The Next Paradigm Shift
A Different Way of Seeing
So ends the “entertainment” portion of our program, as it were. However, before we roll credits, we must segue to one last order of business—the much-anticipated business of what connects all five sacred things and the proof that it conveys concerning God’s control and faithfulness. Usually, the end of a book is reserved for various miscellaneous items that have not quite fit into the main body; and while this may hold true to some small degree, it does not hold true to the big picture of this work as a whole. Whatever you do, then, do not let appearances be deceiving. Rest assured, what follows in no way constitutes your typical appendix—a word that often implies something of relatively little purpose and is therefore best removed. And although what is contained in the next act has no real significance when seen in isolation from all that has preceded it, I can honestly say that what follows constitutes the most important part of our presentation. Why do I say that?
Well, apart from the fact that this is the section where I finally tie all the evidence together in terms of what connects the five things, I say it because Act Three is where I hope to put the final touches of presenting the evidence for the validity of the apocryphal books that I am so convinced are worthy to be ranked amongst the canonical books. Whereas most people in traditional Christian circles might still find it too hard to accept such a possibility, they would, however, be much more inclined to do so if a clear-cut connection could be made between the books in question and those things that they already associate with mainstream biblical truths—things like The Ark of the Covenant, The Shroud of Turin, and The Septuagint Bible. And, quite frankly, to expect otherwise would be the height of folly on my part, especially considering the fact that part of the enigma surrounding their contents have actually occurred as a direct result of God’s own desire to withhold these books until the time when a future generation was to rediscover them.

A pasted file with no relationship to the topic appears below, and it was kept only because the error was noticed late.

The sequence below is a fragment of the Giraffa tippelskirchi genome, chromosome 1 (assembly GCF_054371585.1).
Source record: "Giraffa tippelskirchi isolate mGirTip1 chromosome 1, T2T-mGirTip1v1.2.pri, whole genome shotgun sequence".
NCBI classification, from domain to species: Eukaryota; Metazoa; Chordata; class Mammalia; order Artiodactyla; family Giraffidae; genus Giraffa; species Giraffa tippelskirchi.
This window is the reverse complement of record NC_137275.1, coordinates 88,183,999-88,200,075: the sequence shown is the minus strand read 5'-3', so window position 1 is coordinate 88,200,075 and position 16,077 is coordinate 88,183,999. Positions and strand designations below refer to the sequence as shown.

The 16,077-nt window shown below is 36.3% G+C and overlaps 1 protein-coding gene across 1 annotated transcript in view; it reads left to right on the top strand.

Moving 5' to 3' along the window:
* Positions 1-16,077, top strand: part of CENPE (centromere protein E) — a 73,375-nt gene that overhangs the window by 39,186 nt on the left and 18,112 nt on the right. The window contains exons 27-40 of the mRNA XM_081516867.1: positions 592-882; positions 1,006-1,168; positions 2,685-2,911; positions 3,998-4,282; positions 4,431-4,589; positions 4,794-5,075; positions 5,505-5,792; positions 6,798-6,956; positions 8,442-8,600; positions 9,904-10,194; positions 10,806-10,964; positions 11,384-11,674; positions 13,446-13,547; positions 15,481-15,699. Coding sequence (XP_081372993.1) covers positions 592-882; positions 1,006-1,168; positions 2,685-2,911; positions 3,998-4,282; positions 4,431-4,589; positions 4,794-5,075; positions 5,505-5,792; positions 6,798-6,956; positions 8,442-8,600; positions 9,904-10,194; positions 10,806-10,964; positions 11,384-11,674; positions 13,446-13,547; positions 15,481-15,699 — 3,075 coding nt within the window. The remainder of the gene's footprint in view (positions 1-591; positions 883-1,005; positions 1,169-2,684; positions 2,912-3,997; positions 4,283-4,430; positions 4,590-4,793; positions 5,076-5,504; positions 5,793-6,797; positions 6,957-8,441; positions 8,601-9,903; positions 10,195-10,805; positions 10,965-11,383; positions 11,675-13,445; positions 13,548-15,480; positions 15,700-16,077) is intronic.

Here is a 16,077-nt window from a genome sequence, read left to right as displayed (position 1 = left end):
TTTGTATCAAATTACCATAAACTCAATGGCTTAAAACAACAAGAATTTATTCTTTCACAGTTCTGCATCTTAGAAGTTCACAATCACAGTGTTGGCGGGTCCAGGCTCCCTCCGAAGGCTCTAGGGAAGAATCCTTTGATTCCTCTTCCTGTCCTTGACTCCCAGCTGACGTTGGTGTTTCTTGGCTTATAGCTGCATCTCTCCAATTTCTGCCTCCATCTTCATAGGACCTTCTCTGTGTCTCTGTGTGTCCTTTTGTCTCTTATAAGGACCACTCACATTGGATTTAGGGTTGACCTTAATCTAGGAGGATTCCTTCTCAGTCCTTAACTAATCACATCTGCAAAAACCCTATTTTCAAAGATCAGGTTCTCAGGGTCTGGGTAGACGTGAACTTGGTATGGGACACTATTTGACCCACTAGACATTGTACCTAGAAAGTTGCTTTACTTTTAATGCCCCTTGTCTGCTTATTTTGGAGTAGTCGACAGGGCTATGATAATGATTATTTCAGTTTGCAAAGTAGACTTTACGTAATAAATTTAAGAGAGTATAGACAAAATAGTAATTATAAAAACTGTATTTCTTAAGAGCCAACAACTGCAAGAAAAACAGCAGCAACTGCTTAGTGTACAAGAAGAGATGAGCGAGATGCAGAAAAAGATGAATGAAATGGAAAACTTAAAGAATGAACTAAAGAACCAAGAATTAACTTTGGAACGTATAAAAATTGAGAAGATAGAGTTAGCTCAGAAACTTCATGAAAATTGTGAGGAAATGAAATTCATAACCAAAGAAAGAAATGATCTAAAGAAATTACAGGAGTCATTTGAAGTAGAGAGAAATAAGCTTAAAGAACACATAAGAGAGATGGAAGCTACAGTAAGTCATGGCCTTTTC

Therefore, keep in mind, I have no objection whatsoever to the general reluctance of most Christians in this regard; in fact, knowing what I know about the unfolding drama of God’s hidden hand in history, I gladly accept a healthy dose of skepticism in all of this. As a matter of fact, it would be downright callous of me if I were to resent anyone who honestly admitted they were still having a hard time accepting these books back into the Biblical Canon. The only thing I do find intolerable, though, is the stubborn unwillingness on the part of any so-called “truth-seeker” to at least open their hearts and minds to the possibility that if—and this is a very important if here—that is, if a sound biblical basis for them can be adequately demonstrated.
Story Continues Below
To hear Kent, Zen Garcia and S. Douglas Woodward as they continue their discussion concerning the implications of the 5,500-year prophecy spoken of in various apocryphal sources and confirmed via the chronology of The Septuagint, CLICK BELOW.
Story Continues From Above
After all, it is no great secret that the hardest part of relating to the controversial subject matter contained in a book like this—subjects like scriptural interpretation, biblical chronology, and religious artifacts—is overcoming the psychological hurdles that are the result of a lifetime of skepticism and doubt. But the greatest tragedy of all would be if, once this connection between the lost books in this work and the five sacred things is sufficiently demonstrated, the sheer weight of evidence, along with the added eloquence of persuasion, were disregarded simply because these books were not included in the modern Canon and should therefore be dismissed on that basis alone.